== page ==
My folks gave me this cabin for Christmas a few years ago. Dad built it, Mom furnished the inside, complete with curtains, a rug in front of the fireplace, and little furniture. It even has a light in the fireplace, so the light glows out of the little curtained windows!

 

A couple squirrels, and my favorite books on cabin style decorating.

Pretty soon it will be time to switch off and deck everything out with Holiday cheer. I'm glad I'm not a minimalist; it's so fun playing house with all these treasures I've collected over the years. Most of my things have come from rummage sales and auctions and such (which I started frequenting at about age 11 or 12), so there isn't a ton of money invested here, and I really get a lot of joy out of it. All this kind of stuff may not be for everybody, but in my case, it's good enough for who it's for πŸ˜‰

TTFN

Teresa πŸ™‚

 

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The Fish can’t live in the cupboard

When we remodeled the kitchen I wanted a huge window. My house is pretty dark inside because I have a bajillion trees in my yard. I try to cater to the winged things around here, so everything I plant is to try to benefit the birds, butterflies, and bees. Especially the bees because they are having such a rough time right now, and we need 'em!! (Who else is going to do all the pollinating?) I figured a great big window would give me one room where I could have the luxury of a little sunshine, even with all the trees. The only problem with that is it didn't leave much space for upper cabinets. None of my lower cabinet drawers were big enough to hold plates and glasses, so I found a couple cute, smaller, old cabinets that I could squeeze in, and went to work on them.

Even the paint brush I used came from a rummage sale!

 

This beauty was a $2 garage sale find.

 

Look how many different colors it had been in all it's years.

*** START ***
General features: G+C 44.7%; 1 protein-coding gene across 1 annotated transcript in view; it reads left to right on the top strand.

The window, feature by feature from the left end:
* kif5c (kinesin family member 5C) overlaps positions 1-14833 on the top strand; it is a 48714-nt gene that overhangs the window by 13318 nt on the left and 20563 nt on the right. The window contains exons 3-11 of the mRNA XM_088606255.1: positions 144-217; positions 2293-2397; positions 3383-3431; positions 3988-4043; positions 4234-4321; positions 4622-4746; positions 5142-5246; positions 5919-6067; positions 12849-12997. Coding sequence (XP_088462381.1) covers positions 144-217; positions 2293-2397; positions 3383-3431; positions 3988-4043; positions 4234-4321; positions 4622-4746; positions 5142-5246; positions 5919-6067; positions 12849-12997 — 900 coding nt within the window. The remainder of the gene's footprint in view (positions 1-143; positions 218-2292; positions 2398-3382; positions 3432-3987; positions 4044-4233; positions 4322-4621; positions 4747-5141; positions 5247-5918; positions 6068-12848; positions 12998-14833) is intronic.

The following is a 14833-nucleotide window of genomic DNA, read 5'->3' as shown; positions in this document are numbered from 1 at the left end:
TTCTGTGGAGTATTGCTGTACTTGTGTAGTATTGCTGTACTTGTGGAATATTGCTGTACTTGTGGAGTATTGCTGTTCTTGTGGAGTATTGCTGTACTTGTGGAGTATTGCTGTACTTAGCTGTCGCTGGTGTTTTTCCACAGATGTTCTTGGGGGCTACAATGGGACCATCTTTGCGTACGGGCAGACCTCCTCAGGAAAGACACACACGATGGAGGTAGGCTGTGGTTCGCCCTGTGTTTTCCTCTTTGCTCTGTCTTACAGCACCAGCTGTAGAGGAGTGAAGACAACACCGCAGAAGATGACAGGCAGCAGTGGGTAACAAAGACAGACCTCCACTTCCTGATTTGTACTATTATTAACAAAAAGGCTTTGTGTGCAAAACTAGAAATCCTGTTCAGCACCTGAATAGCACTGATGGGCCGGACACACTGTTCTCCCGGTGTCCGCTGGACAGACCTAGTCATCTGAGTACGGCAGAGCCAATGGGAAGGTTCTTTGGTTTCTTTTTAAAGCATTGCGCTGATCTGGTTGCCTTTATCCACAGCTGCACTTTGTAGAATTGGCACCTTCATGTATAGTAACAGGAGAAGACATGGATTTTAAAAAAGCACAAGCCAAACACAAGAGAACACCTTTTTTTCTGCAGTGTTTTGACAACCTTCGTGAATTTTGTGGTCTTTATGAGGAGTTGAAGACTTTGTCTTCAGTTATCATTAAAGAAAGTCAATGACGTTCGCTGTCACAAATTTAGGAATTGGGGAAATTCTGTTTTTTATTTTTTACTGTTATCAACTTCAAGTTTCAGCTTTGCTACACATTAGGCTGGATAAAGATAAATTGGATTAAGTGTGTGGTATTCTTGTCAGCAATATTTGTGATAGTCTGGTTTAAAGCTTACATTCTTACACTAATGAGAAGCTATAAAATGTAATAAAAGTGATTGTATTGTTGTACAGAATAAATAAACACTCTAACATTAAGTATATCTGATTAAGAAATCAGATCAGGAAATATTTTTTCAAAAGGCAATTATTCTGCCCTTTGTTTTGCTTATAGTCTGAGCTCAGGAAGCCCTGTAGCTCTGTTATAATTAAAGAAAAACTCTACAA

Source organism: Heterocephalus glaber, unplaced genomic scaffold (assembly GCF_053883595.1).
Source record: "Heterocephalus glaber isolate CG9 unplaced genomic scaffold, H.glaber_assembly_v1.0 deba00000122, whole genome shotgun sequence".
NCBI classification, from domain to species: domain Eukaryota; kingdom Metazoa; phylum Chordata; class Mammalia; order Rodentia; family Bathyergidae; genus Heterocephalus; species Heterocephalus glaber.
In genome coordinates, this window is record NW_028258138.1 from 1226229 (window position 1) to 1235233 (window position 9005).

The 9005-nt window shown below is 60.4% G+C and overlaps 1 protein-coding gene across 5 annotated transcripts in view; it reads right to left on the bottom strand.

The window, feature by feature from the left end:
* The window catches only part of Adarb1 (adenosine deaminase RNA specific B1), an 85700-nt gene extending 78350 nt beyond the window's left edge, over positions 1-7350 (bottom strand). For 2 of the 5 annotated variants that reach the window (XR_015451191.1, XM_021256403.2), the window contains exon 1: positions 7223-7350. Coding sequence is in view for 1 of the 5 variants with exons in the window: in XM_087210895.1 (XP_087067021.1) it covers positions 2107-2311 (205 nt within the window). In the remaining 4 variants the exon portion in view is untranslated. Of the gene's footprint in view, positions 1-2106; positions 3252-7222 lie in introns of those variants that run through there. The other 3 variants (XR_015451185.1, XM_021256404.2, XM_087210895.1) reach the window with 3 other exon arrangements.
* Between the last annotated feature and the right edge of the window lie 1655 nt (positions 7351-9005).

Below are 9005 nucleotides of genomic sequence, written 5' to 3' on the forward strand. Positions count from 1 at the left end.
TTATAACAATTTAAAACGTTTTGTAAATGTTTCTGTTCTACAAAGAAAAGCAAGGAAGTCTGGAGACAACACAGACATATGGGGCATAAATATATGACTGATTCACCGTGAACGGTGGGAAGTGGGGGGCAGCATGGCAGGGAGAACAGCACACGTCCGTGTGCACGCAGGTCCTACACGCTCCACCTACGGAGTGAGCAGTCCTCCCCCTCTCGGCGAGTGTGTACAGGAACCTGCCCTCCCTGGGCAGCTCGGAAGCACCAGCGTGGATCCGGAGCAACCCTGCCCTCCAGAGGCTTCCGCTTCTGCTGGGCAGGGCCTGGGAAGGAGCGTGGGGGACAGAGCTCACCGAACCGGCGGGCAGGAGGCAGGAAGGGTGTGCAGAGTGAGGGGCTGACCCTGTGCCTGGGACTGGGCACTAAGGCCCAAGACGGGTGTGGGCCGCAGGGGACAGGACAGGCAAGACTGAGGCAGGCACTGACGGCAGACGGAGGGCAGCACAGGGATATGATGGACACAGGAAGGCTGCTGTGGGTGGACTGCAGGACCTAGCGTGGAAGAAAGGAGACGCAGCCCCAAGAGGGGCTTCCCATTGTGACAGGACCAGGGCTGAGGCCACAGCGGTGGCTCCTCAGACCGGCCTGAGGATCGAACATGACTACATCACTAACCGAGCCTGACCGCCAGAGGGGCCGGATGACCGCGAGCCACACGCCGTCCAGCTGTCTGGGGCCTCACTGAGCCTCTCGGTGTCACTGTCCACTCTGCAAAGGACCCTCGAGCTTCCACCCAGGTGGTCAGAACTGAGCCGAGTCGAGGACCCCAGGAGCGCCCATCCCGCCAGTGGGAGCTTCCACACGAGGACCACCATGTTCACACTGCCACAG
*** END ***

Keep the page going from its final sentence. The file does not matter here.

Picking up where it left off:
Bruce and I built a chalkboard to place to the right of the vent hood. I have a big problem with needing things to be symmetrical (which Bruce never lets me live down), and I felt this balanced things a bit better. I looked everywhere for another cabinet the same size as the one to the left of the hood, but no luck, so a chalkboard the same width and height as the cabinet had to do. The little cabinet came from an antique store outside of Portland. It was white, had clear glass in the door, a mirrored back, and was meant to sit on the floor. When I got it home I painted it black, had Bruce replace the mirror back with wainscoting, then painted the inside cream. In this picture the tile backsplash isn't up yet, but I already had the tile, some of which are slate with a pinecone design sandblasted on them. I made a photocopy of the pinecone tile onto sticky backed paper, stuck the paper onto the door glass, and cut out the pinecone design with a scripto knife. You can buy acid for glass etching and that is what I used. Then we screwed the cabinet to the wall, and filled 'er up! I also painted and acid etched the glass on a little old medicine cabinet I found, and put it on the adjacent wall at the end of the window. The bigger cabinet to the right was easier because it already was a kitchen cupboard and just had to be painted, no glass and such to fiddle with.

Getting ready to start the whole process of pineconing and acid etching the glass.

 

The light has to hit the glass just right in order to fully see the pinecones.

The larger cabinet on the right I use for plates, bowls, and glasses. It isn't deep enough to lay plates flat, so I bought an Ikea pot lid holder to put in the cabinet, and put the plates upright in the holder. The cabinet on the left is for spices and other cooking things.

I'll do another post on the kitchen later and show you the backsplash and everything else finished. These pictures were about 3/4 of the way thru the remodel.

Anyway, after all this cabinet information and stuff, the whole point of this post was to show you where I ended up having to put my neato fish anniversary dishes. It turns out they are too tall to fit into the cabinet. I couldn't bear to not be able to look at them and use them, so I copy catted something I saw awhile back.

 

 

This great old tool caddy fits the bill. I found it at an estate sale this fall for a whopping $5. Cleaned it up, polyurethaned it, and those fishes fit in there swimmingly (sorry πŸ™‚ ). It even has zinc tacked on the ends, so it custom coordinates with my countertop!

TTFN πŸ™‚

Teresa